WASHINGTON (Legal Newsline) – University of Maryland law professor Donald Gifford said Wednesday that it is time to start paying attention to public nuisance global warming lawsuits again.
Gifford and Richard Faulk, of Gardere Wynne Sewell’s Houston office, spoke about the possibility of climate change as the next big mass tort at the U.S. Chamber Institute for Legal Reform Summit, noting two recent decisions that could have huge effects.
“Many in the business community kind of went to sleep, thinking public nuisance would revert back to its obscure status,” Faulk said. “If they were asleep, I think the last six weeks have woken people up.”
The business industry was overjoyed with a ruling last year by the Rhode Island Supreme Court that the former manufacturers of lead paint were not guilty of creating a public nuisance, but the U.S. Court of Appeals for the Second Circuit ruled in September that a trial court improperly dismissed a lawsuit filed by eight states and the City of New York against five major power companies.
The 139-page ruling came after more than two years of waiting.
“As we have explained… the district court erred in dismissing the two complaints on the ground that they presented non-justiciable political questions,” the ruling says.
“The states have parens patriae and Article III standing, in their quasi-sovereign and proprietary capacities respectively, and New York City and the Trusts have Article III standing.
“All parties have stated a claim under the federal common law of nuisance, which we find is grounded in the definition of ‘public nuisance’ found in the Restatement (Second) of Torts.”
California, Connecticut, Iowa, New Jersey, New York, Rhode Island, Vermont and Wisconsin filed the lawsuit in July 2004 against American Electric Power, Southern Company, Tennessee Valley Authority, Xcel Energy and Cinergy.
The suit seeks only injunctive relief.
Following the Second Circuit’s lead, the Fifth Circuit reinstated a lawsuit filed by Hurricane Katrina victims against defendants they say contributed to global warming, resulting in a rise in sea levels that powered Katrina.
That suit seeks compensatory and punitive damages. The district court had ruled the plaintiffs did not have standing to bring their claims, and that the claims presented non-justiciable political questions.
The court affirmed the dismissal of unjust enrichment, fraudulent misrepresentation and civil conspiracy claims.
“(T)he defendants begin with an assumption they cannot support, that the adjudication of Plaintiffs’ claims will require the district court to fix and impose future emission standards upon defendants and all other emitters,” the decision says.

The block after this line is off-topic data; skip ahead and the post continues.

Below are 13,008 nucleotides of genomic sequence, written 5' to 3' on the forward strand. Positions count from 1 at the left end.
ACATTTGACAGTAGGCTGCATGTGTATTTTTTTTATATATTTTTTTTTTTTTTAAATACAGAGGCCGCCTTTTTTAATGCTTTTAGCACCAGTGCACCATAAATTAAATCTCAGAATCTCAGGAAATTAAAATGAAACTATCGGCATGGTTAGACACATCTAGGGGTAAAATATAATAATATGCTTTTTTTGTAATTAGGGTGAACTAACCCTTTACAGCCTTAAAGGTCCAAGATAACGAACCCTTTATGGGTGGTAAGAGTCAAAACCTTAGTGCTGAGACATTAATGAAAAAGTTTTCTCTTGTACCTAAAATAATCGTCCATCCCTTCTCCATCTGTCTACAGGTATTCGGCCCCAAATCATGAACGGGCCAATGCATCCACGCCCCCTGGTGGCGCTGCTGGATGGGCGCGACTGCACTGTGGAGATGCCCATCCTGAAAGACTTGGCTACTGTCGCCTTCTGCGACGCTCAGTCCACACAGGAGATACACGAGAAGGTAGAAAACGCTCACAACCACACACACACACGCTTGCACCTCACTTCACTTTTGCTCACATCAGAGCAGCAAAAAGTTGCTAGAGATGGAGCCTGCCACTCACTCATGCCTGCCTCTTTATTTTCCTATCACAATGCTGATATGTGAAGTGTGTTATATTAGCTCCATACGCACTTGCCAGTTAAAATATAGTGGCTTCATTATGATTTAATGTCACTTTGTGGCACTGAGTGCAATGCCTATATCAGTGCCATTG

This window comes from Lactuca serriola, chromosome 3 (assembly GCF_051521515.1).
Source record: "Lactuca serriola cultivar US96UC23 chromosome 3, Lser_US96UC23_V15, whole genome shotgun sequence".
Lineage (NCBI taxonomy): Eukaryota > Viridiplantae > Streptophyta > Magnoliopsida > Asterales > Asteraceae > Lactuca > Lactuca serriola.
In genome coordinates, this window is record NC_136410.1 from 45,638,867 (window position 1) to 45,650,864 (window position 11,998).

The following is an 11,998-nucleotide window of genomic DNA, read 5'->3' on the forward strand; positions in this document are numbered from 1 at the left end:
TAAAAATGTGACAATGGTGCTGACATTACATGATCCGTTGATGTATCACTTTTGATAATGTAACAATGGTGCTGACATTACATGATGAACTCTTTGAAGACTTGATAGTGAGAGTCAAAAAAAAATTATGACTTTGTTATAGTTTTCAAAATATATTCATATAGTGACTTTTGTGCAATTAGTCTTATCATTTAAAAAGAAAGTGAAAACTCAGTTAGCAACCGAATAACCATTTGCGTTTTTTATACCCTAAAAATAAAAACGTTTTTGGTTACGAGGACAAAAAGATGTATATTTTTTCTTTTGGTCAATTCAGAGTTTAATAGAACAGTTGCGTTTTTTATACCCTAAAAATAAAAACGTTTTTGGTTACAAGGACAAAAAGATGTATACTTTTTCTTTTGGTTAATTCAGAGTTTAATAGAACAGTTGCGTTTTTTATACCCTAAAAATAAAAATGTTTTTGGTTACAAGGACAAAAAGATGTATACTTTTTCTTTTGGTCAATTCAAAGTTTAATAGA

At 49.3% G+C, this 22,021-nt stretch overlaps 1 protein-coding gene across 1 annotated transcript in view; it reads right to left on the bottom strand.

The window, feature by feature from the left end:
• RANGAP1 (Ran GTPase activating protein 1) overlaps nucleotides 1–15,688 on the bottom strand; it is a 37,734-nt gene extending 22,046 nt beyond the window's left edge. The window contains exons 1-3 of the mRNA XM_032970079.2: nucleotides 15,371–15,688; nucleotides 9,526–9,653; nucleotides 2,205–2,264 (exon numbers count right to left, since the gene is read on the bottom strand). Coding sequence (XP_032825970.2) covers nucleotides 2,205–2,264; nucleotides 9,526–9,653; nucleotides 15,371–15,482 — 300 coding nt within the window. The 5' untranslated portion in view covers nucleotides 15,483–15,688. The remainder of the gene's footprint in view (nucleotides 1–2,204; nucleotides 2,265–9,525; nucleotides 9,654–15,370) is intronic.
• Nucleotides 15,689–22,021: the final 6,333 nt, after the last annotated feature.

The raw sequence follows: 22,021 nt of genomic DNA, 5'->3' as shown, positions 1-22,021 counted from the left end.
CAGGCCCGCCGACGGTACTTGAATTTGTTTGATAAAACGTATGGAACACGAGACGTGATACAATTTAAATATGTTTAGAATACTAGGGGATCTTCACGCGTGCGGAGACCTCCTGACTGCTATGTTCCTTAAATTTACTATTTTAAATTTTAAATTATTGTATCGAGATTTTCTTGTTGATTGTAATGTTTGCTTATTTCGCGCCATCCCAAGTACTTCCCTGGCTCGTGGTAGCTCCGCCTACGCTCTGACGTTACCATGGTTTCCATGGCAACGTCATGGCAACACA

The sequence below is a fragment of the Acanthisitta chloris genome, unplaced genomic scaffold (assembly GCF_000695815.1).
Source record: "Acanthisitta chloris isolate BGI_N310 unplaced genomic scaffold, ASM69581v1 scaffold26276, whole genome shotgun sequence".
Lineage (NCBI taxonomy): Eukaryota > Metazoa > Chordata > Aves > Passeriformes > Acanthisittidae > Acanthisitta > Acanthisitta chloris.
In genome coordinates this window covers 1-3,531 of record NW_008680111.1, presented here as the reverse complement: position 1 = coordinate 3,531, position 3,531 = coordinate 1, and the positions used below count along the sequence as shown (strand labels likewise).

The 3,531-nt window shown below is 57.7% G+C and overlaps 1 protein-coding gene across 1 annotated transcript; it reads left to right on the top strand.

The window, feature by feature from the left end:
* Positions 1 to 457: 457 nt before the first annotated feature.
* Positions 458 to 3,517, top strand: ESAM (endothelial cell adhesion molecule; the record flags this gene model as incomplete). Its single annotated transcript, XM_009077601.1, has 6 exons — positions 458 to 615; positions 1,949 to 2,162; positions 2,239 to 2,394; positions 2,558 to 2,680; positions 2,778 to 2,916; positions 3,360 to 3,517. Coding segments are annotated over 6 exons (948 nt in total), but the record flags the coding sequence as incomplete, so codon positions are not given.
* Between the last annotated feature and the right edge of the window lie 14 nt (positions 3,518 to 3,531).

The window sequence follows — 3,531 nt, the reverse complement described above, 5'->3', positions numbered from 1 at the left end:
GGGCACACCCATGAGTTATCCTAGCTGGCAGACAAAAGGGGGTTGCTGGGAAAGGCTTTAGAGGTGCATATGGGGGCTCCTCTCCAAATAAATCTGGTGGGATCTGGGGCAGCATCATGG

“Then… the defendants proclaim that it would be ‘impossible’ for a court to perform such an obviously legislative or regulatory task so that the case must present a non-justiciable political question.
“The defendants have failed to show how any of the issues inherent in the plaintiffs’ nuisance, trespass and negligence claims have been committed by the Constitution or federal laws ‘wholly and indivisibly’ to a federal branch.”
Faulk wondered how any defendants can be held liable for global warming.
“Every living thing in the world emits greenhouse gases,” he said. “Every business, volcanoes, a fracture in the earth emit greenhouse gases.
“Courts have found that simply contributing is enough. There’s a serious problem with that, and it needs to be raised in the next rounds of motions in these cases.”
It’s not all bad news, though, for defendants. The City of Kivalina in Alaska sued 24 companies for allegedly contributing to the global warming that is eroding the town. The city has a few hundred residents who are looking for the defendants to financially provide for their relocation.
A federal court in California recently sided with the defendants, though, differing from the Second Circuit’s decision.
“Though alleging that defendants are responsible for a ‘substantial portion’ of greenhouse gas emissions, plaintiffs also acknowledge that virtually everyone on Earth is responsible on some level for contributing to such emissions,” Judge Saundra Brown Armstrong wrote.
“Yet, by pressing this lawsuit, plaintiffs are in effect asking this court to make a political judgment that the two dozen defendants named in this action should be the only ones to bear the cost of contributing to global warming.”
Gifford added that if global warming exists, everyone is affected.
“What gives the State the right to sue when the individuals of Massachusetts and Connecticut are no more affected than those in the State of Texas?” he said.
From Legal Newsline: Reach John O’Brien by e-mail at firstname.lastname@example.org. Legal Newsline is owned by the ILR.